tagline
WETA

Search LD OnLine

Get our free newsletter

A Framework for Parenting a Child with ADHD

By: Mark Bertin

Dr. Mark Bertin is a developmental pediatrician and the author of The Family ADHD Solution. He attended UCLA School of Medicine, trained in general pediatrics at Children's Hospital Oakland, and completed fellowship at Albert Einstein School of Medicine. Dr. Bertin is an assistant professor of pediatrics at New York Medical College, on the editorial board for Common Sense Media, and on faculty for the Windward Teacher Training Institute. He also leads mindfulness based stress reduction classes, frequently for parents.

The basics of parenting a child with ADHD integrate the best of the research with the realities of busy households. Using this framework helps contribute to a smooth running home and a calmer family setting.

  1. Use praise and reward.

    Emphasize successes in daily life, and praise the opposite of behaviors you would like to avoid. Targeted, specific praise often modifies behavior all on its own. Some families find token economy systems, such as sticker charts for younger children and more sophisticated reward systems for older ones, motivate kids to earn small rewards as they work toward a longer-term goal. Though an emphasis on praise and reward typically does not eliminate all problem behaviors, it is a vital for maintaining a healthy perspective in parents and children alike.

  2. Recognize the power of routine.

    Establish and maintain routines for everyday tasks around the house such as getting ready for school or completing homework. Break tasks up into small manageable steps, and have your child rely on those lists each time a task is performed. Create visual or written lists for common routines, and then steer your child back to them as often as needed. Consistent routines make households run smoother and also provide direct instruction in delayed organization and planning abilities.

  3. Set limits.

    Children with ADHD struggle to self-regulate. Upholding limits and routines not only helps your household run smoothly but is required for building executive function and related abilities that set your child up to thrive as an adult. In and of themselves clear limits help address developmental delays in self-regulation.

  4. Monitor your own consistency.

    Both overly punitive parenting and inconsistent parenting can exacerbate behavioral issues in ADHD. These habitual styles as parents often develop and persist without our awareness. To build flexibility in your responses, use a practice of "listen, breathe, respond," pausing and reflecting before proceeding with your next action throughout the day. Consistency among caregivers is critical as well. Involving teachers, babysitters, grandparents and other caregivers in setting expectations also supports healthy development.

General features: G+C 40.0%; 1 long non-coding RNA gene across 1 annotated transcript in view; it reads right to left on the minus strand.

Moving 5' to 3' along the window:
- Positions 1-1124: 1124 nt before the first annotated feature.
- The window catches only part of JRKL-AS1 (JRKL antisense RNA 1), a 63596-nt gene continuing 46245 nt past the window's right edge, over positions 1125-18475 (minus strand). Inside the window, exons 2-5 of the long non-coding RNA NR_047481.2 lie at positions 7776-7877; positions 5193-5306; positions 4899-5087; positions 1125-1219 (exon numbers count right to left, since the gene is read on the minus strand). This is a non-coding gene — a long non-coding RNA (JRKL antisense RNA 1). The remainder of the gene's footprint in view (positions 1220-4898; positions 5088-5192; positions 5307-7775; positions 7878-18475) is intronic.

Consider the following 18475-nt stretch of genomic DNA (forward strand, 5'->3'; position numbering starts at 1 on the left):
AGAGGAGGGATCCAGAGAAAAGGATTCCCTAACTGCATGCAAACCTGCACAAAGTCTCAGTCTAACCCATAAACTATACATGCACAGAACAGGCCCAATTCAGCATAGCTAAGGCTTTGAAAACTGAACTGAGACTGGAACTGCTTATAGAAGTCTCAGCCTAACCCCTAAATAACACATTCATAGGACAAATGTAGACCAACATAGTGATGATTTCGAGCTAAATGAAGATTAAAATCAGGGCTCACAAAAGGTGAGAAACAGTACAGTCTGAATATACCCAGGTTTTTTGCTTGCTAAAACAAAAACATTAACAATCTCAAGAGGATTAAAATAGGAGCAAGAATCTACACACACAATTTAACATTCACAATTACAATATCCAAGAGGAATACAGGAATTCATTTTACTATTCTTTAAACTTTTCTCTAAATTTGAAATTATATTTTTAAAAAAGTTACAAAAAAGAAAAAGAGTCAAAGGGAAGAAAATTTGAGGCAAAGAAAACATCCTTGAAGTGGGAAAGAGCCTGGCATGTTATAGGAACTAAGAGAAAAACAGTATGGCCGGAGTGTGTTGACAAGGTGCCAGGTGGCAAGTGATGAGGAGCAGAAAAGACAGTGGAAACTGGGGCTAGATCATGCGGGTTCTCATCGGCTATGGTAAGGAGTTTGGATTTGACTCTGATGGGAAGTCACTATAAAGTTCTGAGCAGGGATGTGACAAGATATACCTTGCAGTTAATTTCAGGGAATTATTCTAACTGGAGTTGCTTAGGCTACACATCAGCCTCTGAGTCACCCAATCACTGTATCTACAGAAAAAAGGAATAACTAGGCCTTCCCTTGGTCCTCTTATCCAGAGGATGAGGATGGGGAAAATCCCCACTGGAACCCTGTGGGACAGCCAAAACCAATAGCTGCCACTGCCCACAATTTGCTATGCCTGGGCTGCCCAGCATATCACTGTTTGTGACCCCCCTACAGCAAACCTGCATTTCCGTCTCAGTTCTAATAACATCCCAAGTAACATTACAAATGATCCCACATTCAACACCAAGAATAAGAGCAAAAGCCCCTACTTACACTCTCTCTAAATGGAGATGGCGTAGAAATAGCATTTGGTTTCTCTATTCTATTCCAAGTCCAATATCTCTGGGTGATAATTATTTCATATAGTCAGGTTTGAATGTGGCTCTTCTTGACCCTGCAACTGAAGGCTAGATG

5. Ignore what you can ignore.

    A behavioral "triage" can help families prioritize what issues must be addressed versus those that can wait. Children with ADHD can and should be held accountable for their own behavior, but not everything will resolve at once. Choose those behaviors you'd like to change first for your child, and ignore the rest as much as possible. You'll get to them, but not right now.

  6. Consequences should be immediate.

    To be effective, consequences for poor behavior should occur almost immediately rather than being delayed for later discussion or punishment. Behaviors persist if they are useful in some way — such as getting a grown-up's attention — and decrease when they are not as helpful to a child. Possible consequences may include such responses as a loss of privileges, the removal of a favorite toy or some other meaningful object, or a time out.

  7. Consequences — the calm way.

    While trying to discipline or control a distressing situation, you are also training children in conflict resolution. Whatever consequence you set, stick to your decision without escalation. Yelling, for example, may control the situation in the short term but teaches a child to yell back in the long term. When using time outs don't interact, don't join in discussion, and don't lecture. The time out itself is the consequence, and any discussion should follow later. Be positive when reconnecting, addressing what might be done differently next time instead of dwelling only on whatever occurred.

  8. Know your child.

    Your child has ADHD, a biological condition that affects self-regulation, memory and many other aspects of daily life as well. Recognize your child's needs, whether organizational, behavioral or otherwise, and work to collaborate and build skills. Offer appropriate options when you can instead of making demands, remaining firm about some rules and lax when you feel comfortable. Most importantly, set expectations that acknowledge your child's ADHD as a developmental delay in executive function.

  9. Maintain perspective.

    Problem behaviors in children with ADHD are remarkably persistent, and behavioral change requires an amazing amount of consistency and patience. Recognize and celebrate small victories along the way. Remember to take care of yourself, doing what you can to maintain your own resilience and well-being.

Adapted from "The Family ADHD Solution" by Mark Bertin M.D. Copyright © 2011 by the author and reprinted by permission of Palgrave Macmillan, a division of Macmillan Publishers Ltd.